Nurses around the country are struggling to find graduate placements so industry leaders are calling on state and federal governments to solve the urgent problem. Flynn Murphy reports
It's an ugly time to be a graduate nurse in Australia. A fraction of this year's cohort have secured graduate placements vital for their transition into the workforce, and many are considering other professions or looking seriously at moving overseas.
Unemployed nurses are collecting Centrelink payments, and those fortunate enough to gain an interview sometimes travel hundreds of kilometres just to be rejected.
Quinn McGuinness, 20, is due to graduate from Curtin University in July. He hasn't found a graduate placement yet, and doesn't like his prospects.
"I have several months of unpaid hospital experience, several years of paid experience working as a care assistant in aged care and other practical placements such as working for the Royal Flying Doctor Service under my belt. I have even received cash grants off the government to become a nurse," he said.
McGuinness - who believed that with the nursing profession in high demand, the degree would provide job security - said he was now facing the prospect of being registered with the Nursing and Midwifery Board, but unemployed.
While Australian Institute of Health and Welfare figures for 2012 are not yet available, the
Australian Nursing Federation (ANF) estimates that only half of the nurses that graduated in South Australia last year have been employed, only 30 per cent of nurses in Tasmania, and as few as 10 per cent in Queensland. The union said 800 graduates were without employment in Victoria.
Where the jobs are
Queensland Nurses Union secretary Beth Mohle said her state was worst hit by the shortage, due to the state's widespread, ongoing health cuts. In one example, she said the Royal Brisbane
Women's Hospital graduate program would this year take a fraction of the approximate 170 new graduates admitted last year. RBWH responded in a statement that it would employ 12-16 new graduate nurses in 2013, though it recognised the importance of providing the positions.
In NSW, things are looking better, with the health ministry announcing in early February that in addition to 600 graduate nurses and midwives who had found positions in the state, a further 1400 would "take up duties in the weeks and months ahead".
In Western Australia, the Health Department last year offered 827 places in its graduate program. Around 1400 applied. The issue promises to take on a political dimension in the lead up to the March 9 state election, with a graduate-run campaign called "Give Grad Nurses a Chance" attracting 500 followers on Facebook and a great deal of media attention. The campaign, backed by the federal branch of the ANF, the state branch of United Voice, and WA opposition health spokesman Roger Cook, included a rally by graduates at the WA Parliament in November.
One of those at the rally was Edith Cowan University graduate Jess Tully, who started the campaign's Facebook page and has become something of a spokeswoman for disenfranchised graduates.
"I just want to be a nurse. That's what I want to be. It's driving me insane," said Tully, 21, who since graduating in December has been working 12 hours a week at a pharmacy, and still qualifies for Centrelink payments.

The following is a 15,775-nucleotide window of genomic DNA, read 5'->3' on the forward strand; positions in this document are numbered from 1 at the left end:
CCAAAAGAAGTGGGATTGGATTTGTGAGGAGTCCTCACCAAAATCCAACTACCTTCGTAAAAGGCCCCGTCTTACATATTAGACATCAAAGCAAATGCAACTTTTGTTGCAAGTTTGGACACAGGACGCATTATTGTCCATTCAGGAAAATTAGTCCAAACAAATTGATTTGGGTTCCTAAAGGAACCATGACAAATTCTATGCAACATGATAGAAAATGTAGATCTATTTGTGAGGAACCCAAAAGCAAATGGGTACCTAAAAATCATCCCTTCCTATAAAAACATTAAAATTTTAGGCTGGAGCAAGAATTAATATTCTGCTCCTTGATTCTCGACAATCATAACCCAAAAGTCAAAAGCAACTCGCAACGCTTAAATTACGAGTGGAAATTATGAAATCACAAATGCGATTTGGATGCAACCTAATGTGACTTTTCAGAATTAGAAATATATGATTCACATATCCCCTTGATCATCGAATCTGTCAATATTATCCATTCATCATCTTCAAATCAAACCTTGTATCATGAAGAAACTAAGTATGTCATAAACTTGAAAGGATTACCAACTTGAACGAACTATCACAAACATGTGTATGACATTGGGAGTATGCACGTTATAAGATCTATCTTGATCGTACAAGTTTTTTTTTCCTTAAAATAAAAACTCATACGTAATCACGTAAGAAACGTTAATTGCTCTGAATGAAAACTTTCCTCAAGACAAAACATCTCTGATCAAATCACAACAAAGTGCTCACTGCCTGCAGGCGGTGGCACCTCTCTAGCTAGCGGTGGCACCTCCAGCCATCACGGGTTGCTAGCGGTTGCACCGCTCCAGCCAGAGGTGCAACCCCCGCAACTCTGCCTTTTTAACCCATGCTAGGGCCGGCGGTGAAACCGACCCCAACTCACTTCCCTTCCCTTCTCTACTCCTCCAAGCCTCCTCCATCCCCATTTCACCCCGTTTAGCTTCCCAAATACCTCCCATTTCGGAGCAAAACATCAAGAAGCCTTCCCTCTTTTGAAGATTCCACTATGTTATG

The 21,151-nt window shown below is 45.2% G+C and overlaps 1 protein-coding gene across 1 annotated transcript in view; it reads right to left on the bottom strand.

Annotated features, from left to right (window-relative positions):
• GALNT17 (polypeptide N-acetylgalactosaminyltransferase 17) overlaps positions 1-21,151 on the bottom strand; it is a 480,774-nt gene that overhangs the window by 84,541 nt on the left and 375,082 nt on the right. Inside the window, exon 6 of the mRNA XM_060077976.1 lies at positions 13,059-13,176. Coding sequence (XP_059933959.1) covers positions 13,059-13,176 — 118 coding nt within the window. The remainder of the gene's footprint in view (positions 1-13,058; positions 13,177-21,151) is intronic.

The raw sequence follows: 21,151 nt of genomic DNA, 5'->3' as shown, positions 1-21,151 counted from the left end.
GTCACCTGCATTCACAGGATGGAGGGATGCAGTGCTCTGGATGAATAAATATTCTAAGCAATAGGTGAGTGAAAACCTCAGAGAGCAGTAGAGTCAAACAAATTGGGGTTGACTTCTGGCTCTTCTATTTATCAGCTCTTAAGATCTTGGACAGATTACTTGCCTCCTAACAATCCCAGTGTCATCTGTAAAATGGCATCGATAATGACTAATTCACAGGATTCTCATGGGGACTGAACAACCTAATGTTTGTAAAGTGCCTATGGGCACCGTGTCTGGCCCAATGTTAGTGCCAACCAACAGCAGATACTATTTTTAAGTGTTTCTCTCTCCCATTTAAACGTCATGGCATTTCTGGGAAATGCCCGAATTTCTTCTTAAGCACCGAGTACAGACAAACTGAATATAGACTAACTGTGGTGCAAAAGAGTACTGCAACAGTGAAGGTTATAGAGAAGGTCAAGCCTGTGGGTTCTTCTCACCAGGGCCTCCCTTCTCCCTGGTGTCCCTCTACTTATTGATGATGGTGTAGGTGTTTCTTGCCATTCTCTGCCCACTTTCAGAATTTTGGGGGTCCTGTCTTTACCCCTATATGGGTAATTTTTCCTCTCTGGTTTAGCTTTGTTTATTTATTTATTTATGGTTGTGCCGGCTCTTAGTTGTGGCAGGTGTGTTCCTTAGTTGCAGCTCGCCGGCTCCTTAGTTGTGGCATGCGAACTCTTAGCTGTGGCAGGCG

She said she had searched all over Australia for a graduate position. "I just sit here on the computer all day filling out forms and cover letters ... There have been a lot of rejection emails. A few have told me straight out that it's because I've got no experience, and others have told me that after I called up.
"I just don't think [the WA government] planned for so many graduates. They told us right at the end of uni we didn't need a graduate placement [to be employed], and that we could work anywhere as an RN. So I started thinking it would be OK, that I could get a job elsewhere. But that's not the case at all."
Ariane Baayens transferred to nursing two years into a degree in criminology and psychology, believing it would provide a more stable career.
"It's really not good enough," she said, adding that she wouldn't advise anyone to do a nursing degree. "I feel like it's been a waste of time and money."
When asked where she sees herself later in the year, she replied: "on Centrelink."
ANF federal secretary Lee Thomas said the graduate placement situation across Australia was a crisis, given Health Workforce Australia's prediction that the country would be short 109,000 nurses by 2025.
"We have nurses educated, ready to work, and they can't get work. It's madness."
But just who is to blame for the shortage?
Passing the buck
According to the ANF, the disconnect between the federal and state governments is partly to blame. This is theme of their Australia-wide campaign on the subject: 'Stop Passing the Buck! Nursing Grads Need Jobs!'
While the federal government has jurisdiction over broader workforce planning and tertiary education, the state and territory governments actually employ the majority of nurses.
"We see this as a unique opportunity for [state and federal governments] to actually work in co-operation to solve this problem," said Thomas. "But you've got the state governments saying they don't have enough money and the federal government saying 'well we don't employ nurses'."
"Workforce planning has been done in a vacuum ... It hasn't connected education to health services," said Professor Phillip Della, head of Curtin University's school of nursing and midwifery.